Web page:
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Content archived on 2024-05-14

Molecular mechanisms leading to cystatin c aggregation and amyloidosis in brain haemorrhage patients


A point mutation in the gene for the human cysteine proteinase inhibitor, cystatin C, causes dementia and brain haemorrhage in patients with Hereditary Cystatin C Amyloid Angiopathy (HCCAA). The protein variant expressed as a result of the mutation, L68Q-cystatin C, is deposited as amyloid in the brain arteries of such patients. The current project aims at the characterization of L68Q-cystatin C, in order to elucidate the molecular mechanisms leading to cystatin C aggregation and amyloidosis and with the perspective to find means of inhibiting the aggregation and thereby prevent amyloid formation. To obtain L68Q-cystatin C in amounts allowing detailed study, expression systems will be developed for recombinant production in Saccharomyces or Aspergillus. Methods will be developed to allow in vitro measurements of the rate of formation of L68Q-cystatin C dimers and higher-order aggregates to define the path leading to amyloid formation. The structure of dimeric L68Q-cystatin C will be studied by NMR spectroscopy or X-ray crystallography, with the aim to develope low-molecular-weight inhibitors to the dimerization process, to be tested for potential as therapeutic agents by the in vitro methods developed.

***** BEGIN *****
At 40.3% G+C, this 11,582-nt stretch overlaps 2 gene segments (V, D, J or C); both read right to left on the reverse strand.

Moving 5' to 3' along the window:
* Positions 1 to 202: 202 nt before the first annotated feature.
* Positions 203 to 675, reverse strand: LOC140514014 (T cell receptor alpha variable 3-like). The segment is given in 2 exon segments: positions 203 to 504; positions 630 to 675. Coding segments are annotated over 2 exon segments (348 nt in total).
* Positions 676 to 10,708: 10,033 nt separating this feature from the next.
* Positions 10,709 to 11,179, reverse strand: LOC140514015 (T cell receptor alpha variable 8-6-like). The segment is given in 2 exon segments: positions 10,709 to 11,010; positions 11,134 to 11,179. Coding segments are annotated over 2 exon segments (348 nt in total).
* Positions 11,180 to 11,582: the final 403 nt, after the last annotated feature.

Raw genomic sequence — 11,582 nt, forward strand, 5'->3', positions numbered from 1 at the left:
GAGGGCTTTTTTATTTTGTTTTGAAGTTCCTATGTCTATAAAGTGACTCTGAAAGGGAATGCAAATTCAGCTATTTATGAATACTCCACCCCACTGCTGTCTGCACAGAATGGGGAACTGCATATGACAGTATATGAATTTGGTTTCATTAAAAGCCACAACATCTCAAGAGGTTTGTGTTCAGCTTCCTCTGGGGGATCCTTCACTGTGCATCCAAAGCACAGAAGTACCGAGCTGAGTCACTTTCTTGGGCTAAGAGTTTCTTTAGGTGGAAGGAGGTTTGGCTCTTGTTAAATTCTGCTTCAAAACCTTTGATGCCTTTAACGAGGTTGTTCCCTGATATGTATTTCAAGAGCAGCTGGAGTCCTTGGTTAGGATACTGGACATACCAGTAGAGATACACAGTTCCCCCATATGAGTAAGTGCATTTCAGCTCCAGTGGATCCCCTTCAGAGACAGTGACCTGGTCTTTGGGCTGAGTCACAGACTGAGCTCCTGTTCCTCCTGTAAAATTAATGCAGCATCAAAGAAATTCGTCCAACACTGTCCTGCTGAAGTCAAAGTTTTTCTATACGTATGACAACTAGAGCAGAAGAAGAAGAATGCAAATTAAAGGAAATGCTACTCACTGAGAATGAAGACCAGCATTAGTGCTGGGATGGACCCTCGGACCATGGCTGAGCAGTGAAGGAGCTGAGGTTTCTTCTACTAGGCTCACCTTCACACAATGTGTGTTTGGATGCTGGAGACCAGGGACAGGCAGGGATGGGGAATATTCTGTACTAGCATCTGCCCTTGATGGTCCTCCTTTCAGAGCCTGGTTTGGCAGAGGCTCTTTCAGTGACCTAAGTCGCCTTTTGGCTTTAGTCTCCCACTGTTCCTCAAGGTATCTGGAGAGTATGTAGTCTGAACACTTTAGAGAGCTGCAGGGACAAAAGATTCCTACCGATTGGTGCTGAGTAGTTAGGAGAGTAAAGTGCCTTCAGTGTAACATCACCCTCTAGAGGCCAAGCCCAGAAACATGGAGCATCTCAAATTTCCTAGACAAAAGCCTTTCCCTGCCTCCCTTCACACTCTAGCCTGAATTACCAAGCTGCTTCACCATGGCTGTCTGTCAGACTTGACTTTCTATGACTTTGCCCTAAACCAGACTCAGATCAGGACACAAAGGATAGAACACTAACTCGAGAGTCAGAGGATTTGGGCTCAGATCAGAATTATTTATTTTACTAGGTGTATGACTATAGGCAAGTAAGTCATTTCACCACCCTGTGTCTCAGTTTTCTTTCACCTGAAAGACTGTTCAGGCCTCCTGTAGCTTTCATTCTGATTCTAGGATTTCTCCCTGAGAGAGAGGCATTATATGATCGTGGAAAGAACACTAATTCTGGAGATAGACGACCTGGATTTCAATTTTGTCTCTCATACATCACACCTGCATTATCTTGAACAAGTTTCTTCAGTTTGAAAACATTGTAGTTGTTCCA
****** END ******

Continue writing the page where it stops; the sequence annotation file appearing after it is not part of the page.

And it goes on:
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Wallenberg laboratoriet, University Hospital
221 85 LUND

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